Confessions of a (non)seasoned traveler

My husband had traveled a bit before I met him. Not much, mind you, but he’d visited Colorado, and a couple other states. Me? I was 18, and fresh out of high-school the summer we met. The farthest my parents had taken us was to visit my grandparents in Stacyville, IA.  There was no such thing as a family vacation; no trips, no camping, no movies, not even eating out.

On our first date, David mentioned his dream of going to Alaska someday, and he often talked about traveling “when the kids were older.”  Like my parents before me, we didn’t have the money, time, or energy for family vacations or trips. I couldn’t imagine traveling, even if we had. Our last three children were terrors in the car, screaming and arching their backs in the car seats all the way to Dubuque, less than one hour away. The few day-trips we took, to a Chuck E. Cheese restaurant, inevitably involved a strategic coupon shopping trip or a visit to a thrift store on the same day. I just didn’t see the point of going out of town without hunting down good deals that might make us some money on eBay or in the huge garage sales I’d hold twice a year.

Why do you always have to be doing something? Why can’t you just relax?”

That was a frequent lament from the husband who made it clear he’d prefer his wife would sit and watch television with him, or cuddle next to him in bed on lazy Saturday afternoons instead of heading to her desk to crank out another essay.

Of all my regrets, and there are many, two of the biggest are that we never got the chance to travel together and I never learned how to just live in the moment. I should have watched television and taken naps with him. Should have made a trip, or two, happen. When our youngest turned eight and David hit that five-year cancer survivor mark, I asked what he wanted to do to celebrate. We drove to Boone, IA and rode the train, before visiting his family in Perry.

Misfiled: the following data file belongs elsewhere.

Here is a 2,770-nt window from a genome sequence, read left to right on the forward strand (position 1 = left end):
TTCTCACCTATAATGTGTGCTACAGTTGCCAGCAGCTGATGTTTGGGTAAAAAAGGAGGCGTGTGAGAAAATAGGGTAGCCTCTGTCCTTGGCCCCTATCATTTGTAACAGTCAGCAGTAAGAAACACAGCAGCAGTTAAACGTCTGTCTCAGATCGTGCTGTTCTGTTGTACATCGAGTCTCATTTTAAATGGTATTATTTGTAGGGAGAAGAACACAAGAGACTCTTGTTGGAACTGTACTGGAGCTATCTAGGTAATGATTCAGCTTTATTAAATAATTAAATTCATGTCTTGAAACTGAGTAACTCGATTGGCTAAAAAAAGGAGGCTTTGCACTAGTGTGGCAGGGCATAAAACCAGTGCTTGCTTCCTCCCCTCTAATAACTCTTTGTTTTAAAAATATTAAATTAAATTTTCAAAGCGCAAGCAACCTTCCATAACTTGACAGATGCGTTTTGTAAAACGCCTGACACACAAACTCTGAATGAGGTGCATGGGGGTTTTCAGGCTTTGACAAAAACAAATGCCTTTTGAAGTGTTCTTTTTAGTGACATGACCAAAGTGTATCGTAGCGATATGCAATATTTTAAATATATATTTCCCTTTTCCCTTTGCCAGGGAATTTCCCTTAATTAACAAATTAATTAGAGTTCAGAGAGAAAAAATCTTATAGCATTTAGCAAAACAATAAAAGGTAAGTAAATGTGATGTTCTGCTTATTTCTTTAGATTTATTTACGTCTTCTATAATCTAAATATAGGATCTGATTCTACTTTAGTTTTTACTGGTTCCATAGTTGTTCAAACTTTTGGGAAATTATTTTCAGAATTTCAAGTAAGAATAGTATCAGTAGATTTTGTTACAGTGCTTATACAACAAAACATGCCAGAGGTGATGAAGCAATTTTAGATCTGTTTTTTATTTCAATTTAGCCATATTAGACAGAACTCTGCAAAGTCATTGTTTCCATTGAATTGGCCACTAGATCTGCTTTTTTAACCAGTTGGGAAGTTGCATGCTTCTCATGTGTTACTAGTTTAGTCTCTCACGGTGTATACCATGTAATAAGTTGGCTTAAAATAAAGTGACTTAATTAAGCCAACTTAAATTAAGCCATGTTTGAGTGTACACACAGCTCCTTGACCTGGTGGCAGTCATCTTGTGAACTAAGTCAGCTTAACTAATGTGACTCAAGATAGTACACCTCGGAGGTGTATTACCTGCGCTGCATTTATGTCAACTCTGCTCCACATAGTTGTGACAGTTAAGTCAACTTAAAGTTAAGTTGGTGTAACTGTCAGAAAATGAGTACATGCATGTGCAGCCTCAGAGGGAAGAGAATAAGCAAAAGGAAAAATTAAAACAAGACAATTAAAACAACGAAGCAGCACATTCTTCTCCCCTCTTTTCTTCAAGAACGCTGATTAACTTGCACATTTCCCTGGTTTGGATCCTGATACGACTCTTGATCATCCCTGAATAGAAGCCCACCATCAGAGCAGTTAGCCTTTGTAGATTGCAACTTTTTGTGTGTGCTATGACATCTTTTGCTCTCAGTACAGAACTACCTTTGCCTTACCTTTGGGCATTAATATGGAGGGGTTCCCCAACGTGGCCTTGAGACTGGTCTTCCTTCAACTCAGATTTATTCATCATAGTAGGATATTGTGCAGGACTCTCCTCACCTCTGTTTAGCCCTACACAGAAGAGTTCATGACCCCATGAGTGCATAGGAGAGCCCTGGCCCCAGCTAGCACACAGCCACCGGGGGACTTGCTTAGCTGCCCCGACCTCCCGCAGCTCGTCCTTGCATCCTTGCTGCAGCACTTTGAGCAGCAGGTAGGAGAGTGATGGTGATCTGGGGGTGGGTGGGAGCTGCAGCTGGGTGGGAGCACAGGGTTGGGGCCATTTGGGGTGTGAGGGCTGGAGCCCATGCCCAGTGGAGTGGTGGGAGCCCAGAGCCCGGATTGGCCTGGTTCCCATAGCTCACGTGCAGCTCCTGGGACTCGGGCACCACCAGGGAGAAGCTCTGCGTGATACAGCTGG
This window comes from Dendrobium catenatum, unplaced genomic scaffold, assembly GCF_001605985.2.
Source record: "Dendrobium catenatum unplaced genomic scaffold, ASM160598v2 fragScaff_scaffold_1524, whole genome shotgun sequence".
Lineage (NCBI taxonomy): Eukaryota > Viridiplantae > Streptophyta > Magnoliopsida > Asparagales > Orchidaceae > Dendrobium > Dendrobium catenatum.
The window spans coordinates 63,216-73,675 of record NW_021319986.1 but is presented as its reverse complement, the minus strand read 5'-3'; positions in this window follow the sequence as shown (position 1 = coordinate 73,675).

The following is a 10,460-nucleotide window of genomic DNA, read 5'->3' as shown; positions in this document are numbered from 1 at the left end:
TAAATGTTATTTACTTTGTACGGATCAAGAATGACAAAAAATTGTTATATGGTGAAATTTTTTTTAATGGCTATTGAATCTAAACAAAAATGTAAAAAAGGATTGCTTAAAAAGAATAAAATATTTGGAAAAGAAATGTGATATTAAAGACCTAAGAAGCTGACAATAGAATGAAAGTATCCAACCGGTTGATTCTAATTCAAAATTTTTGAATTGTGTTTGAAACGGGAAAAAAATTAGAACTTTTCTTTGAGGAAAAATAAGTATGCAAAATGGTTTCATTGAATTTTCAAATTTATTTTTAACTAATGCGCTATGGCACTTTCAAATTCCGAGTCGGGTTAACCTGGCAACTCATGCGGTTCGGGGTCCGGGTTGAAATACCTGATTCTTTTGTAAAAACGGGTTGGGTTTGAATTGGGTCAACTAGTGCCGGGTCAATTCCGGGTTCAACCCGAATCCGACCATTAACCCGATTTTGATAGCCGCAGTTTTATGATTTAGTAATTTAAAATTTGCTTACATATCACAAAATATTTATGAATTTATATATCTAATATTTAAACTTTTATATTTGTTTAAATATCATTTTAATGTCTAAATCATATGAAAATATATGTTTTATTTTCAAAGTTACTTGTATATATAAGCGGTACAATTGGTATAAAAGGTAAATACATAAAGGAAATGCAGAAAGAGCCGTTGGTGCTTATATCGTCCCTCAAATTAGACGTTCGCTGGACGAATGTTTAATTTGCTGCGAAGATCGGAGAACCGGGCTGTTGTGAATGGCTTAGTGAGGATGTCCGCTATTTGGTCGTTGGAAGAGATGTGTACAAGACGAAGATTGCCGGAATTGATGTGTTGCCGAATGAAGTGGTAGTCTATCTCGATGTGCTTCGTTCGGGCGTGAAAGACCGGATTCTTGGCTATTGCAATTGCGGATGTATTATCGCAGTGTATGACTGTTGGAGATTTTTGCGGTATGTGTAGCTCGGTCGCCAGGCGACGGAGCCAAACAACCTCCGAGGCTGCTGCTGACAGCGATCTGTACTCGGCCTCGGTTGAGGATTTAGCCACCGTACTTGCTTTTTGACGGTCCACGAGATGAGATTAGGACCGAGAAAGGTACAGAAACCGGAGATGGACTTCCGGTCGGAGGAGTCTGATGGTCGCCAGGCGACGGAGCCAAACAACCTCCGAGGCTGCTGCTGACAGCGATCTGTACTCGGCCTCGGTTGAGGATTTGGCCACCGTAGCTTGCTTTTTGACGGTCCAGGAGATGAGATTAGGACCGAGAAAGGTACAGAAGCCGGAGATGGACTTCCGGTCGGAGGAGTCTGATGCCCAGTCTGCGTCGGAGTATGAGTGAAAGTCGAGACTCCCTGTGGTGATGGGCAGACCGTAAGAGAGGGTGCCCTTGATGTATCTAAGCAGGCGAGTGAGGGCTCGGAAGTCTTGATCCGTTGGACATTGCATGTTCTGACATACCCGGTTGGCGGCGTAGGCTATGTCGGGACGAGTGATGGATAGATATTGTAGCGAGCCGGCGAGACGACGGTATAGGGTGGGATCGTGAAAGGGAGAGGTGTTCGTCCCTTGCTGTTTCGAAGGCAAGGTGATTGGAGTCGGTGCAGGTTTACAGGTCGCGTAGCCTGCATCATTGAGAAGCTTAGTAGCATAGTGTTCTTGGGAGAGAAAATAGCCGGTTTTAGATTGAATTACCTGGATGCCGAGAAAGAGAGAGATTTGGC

david and mary

We stayed at the Hotel Pattee, where David went bowling in the basement with his children. That trip made us look forward to doing more things that other people take for granted; traveling, going to a concert, riding on an airplane.

In a cruel twist of fate, it wasn’t until my husband died that I have been able to experience any of those things.  But until now, all the traveling has been related to public speaking and my work as a writer. In the first two years after his death, I attended two out of state writing conferences, and drove all over Iowa to conduct couponing and writing workshops. I got on my first airplane. Then I got on another one for a trip to Dallas to speak at a Compassionate Friends conference. The last plane trip was shared by my youngest daughter, when a documentary film producer flew us to CT. Traveling for work made sense, and I could foresee doing more of it.

And while many of my siblings have traveled and shared their photos on Facebook, it was the photo that my daughter Emily took in September 2014 that started making me look at traveling in a different way.


I see Jesus in this picture. God’s creation.

I’ve never seen a mountain, the ocean, or a Redwood tree, never touched the sand of a beach, or picked up a seashell.

“In his hand are the depths of the earth, and the mountain peaks belong to him. The sea is his, for he made it, and his hands formed the dry land.” Psalm 95:4-5

For nearly three years I’ve talked about two things; getting certified as a grief counselor, and visiting my sister Joan and her husband Dave in Florida. What was I waiting for? The sun, stars, and moon to align?  Winning the lottery? Perfect timing?